|US7336649 *||Dec 20, 1995||Feb 26, 2008||Verizon Business Global Llc||Hybrid packet-switched and circuit-switched telephony system|
|US7664097||Mar 22, 2004||Feb 16, 2010||Verizon Services Corp.||Telephone service via networking|
|US7715371||Oct 30, 2006||May 11, 2010||Comcast Ip Holdings I, Llc||Method and apparatus for accessing communication data relevant to a target entity identified by a number string|
|US7804816||Feb 25, 2005||Sep 28, 2010||Comcast Ip Holdings I, Llc||Method and apparatus for accessing communication data relevant to a target entity identified by a number string|
|US7813332||Feb 7, 2005||Oct 12, 2010||Verizon Services Corp.||Voice call alternative routing through PSTN and internet networks|
|US7817619||Feb 28, 2000||Oct 19, 2010||Verizon Services Corp.||Internet long distance telephone service|
|US7830860||May 21, 2003||Nov 9, 2010||Verizon Services Corp.||Packet data network voice call quality monitoring|
|US7835344||Jul 23, 2001||Nov 16, 2010||Verizon Services Corp.||Transport of caller identification information through diverse communication networks|
|US7903641||Feb 20, 2009||Mar 8, 2011||Comcast Ip Holdings, I, Llc||Method and apparatus for accessing communication data relevant to a target entity identified by a number string|
|US7948968||Nov 2, 2004||May 24, 2011||Verizon Communications Inc.||Network session management|
|US8094647||Jun 14, 2001||Jan 10, 2012||Verizon Services Corp.||System and method for providing requested quality of service in a hybrid network|
|US8170008||Feb 20, 2009||May 1, 2012||Comcast Ip Holdings I, Llc|
|US8189565||Feb 20, 2009||May 29, 2012||Comcast Ip Holdings I, Llc|
|US8204046||Aug 9, 2010||Jun 19, 2012||Comcast Ip Holdings I, Llc||Method and apparatus for accessing service resource items that are for use in a telecommunications system|
|US8223752||Feb 9, 2012||Jul 17, 2012||Comcast Ip Holdings I, Llc||Method for accessing service resource items that are for use in a telecommunications system|
|US8379531||Sep 29, 2008||Feb 19, 2013||Verizon Services Corp.||Telephony communication via varied redundant networks|
|US8380137||Sep 10, 2009||Feb 19, 2013||Atmel Corporation||Circuit, process, and use of a memory for transmitting and/or receiving in a radio network|
|US8442032||Sep 29, 2005||May 14, 2013||At&T Intellectual Property Ii, L.P.||Method and system for customer selected direct dialed voice-over-internet protocol (VOIP)|
|US8553681||Feb 15, 2010||Oct 8, 2013||Verizon Services Corp.||Telephone service via packet-switched networking|
|US8780890||Dec 19, 2008||Jul 15, 2014||Verizon Patent And Licensing Inc.||Hybrid packet-switched and circuit-switched telephony system|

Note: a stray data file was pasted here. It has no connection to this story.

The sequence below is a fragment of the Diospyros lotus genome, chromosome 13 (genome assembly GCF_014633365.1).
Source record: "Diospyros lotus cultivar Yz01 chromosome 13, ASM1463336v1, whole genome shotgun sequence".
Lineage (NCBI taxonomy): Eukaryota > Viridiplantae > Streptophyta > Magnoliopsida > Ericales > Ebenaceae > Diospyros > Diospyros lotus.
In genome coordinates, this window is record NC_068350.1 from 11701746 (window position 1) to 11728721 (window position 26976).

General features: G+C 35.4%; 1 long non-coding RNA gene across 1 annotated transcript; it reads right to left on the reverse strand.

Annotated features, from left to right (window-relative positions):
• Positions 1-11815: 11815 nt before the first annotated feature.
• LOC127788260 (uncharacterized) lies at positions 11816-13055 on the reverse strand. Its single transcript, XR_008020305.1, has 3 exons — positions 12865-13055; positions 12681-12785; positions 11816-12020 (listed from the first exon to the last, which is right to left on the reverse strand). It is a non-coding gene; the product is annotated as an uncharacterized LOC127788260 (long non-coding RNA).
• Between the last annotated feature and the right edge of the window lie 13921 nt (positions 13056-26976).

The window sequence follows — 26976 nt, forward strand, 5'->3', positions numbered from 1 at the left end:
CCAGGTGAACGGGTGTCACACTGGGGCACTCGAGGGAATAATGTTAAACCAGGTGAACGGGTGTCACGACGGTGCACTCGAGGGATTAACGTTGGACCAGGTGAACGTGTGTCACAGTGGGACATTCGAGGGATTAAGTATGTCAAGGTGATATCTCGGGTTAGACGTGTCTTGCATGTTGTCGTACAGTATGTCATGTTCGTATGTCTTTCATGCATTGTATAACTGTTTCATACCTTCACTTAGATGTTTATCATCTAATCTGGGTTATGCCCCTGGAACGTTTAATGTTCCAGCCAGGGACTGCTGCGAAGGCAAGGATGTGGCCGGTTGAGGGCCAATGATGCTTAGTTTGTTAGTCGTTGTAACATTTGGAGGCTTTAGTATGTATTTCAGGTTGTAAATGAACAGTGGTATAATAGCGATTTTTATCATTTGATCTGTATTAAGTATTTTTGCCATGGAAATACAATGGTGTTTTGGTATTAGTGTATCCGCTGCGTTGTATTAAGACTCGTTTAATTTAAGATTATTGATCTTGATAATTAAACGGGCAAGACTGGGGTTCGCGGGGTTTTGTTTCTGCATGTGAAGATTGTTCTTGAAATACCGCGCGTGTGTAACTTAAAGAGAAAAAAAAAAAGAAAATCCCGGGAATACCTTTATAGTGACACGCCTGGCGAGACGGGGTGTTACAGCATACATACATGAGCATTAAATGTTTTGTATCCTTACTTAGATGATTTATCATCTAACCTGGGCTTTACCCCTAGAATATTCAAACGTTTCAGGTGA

|US8938062||Jun 18, 2012||Jan 20, 2015||Comcast Ip Holdings I, Llc||Method for accessing service resource items that are for use in a telecommunications system|
|US8976782||Oct 31, 2007||Mar 10, 2015||Verizon Patent And Licensing Inc.||Network session management for telephony over hybrid networks|
|US8982876||May 13, 2013||Mar 17, 2015||At&T Intellectual Property Ii, L.P.||Method and system for customer selected direct dialed voice-over-internet protocol (VOIP)|
|US9036499||Mar 13, 2013||May 19, 2015||Patentmarks Communications, Llc||Multi-protocol telecommunications routing optimization|
|US9191505||Jul 6, 2012||Nov 17, 2015||Comcast Cable Communications, Llc||Stateful home phone service|
|US9215254||Oct 31, 2007||Dec 15, 2015||Verizon Patent And Licensing Inc.||Network session management for telephony over hybrid networks|
|US20040049625 *||Sep 9, 2002||Mar 11, 2004||Nair Vinod Nair Gopikuttan||ISDN-based bus interface|
|US20070036169 *||Jun 30, 2006||Feb 15, 2007||Sbc Properties, L.P.||Telecommunication system, method and subscriber unit for use therein|
|US20090022147 *||Sep 29, 2008||Jan 22, 2009||Farris Robert D||Telephony communication via varied redundant networks|
|US20090135811 *||Dec 19, 2008||May 28, 2009||Verizon Business Global Llc||Hybrid packet-switched and circuit-switched telephony system|
|US20100062729 *||Sep 10, 2009||Mar 11, 2010||Dirk Haentzschel||Circuit, process, and use of a memory for transmitting and/or receiving in a radio network|
|DE102008046681A1 *||Sep 10, 2008||Apr 22, 2010||Atmel Automotive Gmbh||Schaltung, Verfahren und Verwendung eines Speichers zum Senden und/oder Empfangen in einem Funknetz|
|DE102008046681B4 *||Sep 10, 2008||Apr 14, 2011||Atmel Automotive Gmbh||Schaltung, Verfahren und Verwendung eines Speichers zum Senden und/oder Empfangen in einem Funknetz|
|WO1997023078A1 *||Dec 12, 1996||Jun 26, 1997||Mci Communications Corporation||Hybrid packet-switched and circuit-switched telephony system|
|WO1999041935A2 *||Jan 4, 1999||Aug 19, 1999||Rvs Datentechnik Gmbh||Isdn communication process and device|
|WO1999041935A3 *||Jan 4, 1999||Sep 30, 1999||Rvs Datentechnik Gmbh||Isdn communication process and device|
|U.S. Classification||370/524, 370/463, 370/476|
|International Classification||H04Q11/04, H04L12/56, H04L29/06, H04L29/08|
|Cooperative Classification||H04L69/324, H04Q2213/13106, H04Q2213/1336, H04Q11/0428, H04Q2213/1305, H04Q2213/13202, H04L29/06, H04Q2213/13003, H04Q2213/13209, H04Q2213/13216, H04L49/90, H04Q2213/13174, H04Q2213/13103, H04Q2213/13196, H04Q2213/13093|
|European Classification||H04L49/90, H04Q11/04S, H04L29/06|
|Jan 27, 2000||FPAY||Fee payment|
Year of fee payment: 4
|Dec 17, 2003||FPAY||Fee payment|
Year of fee payment: 8
|Jan 30, 2008||FPAY||Fee payment|
Year of fee payment: 12
|Feb 4, 2008||REMI||Maintenance fee reminder mailed|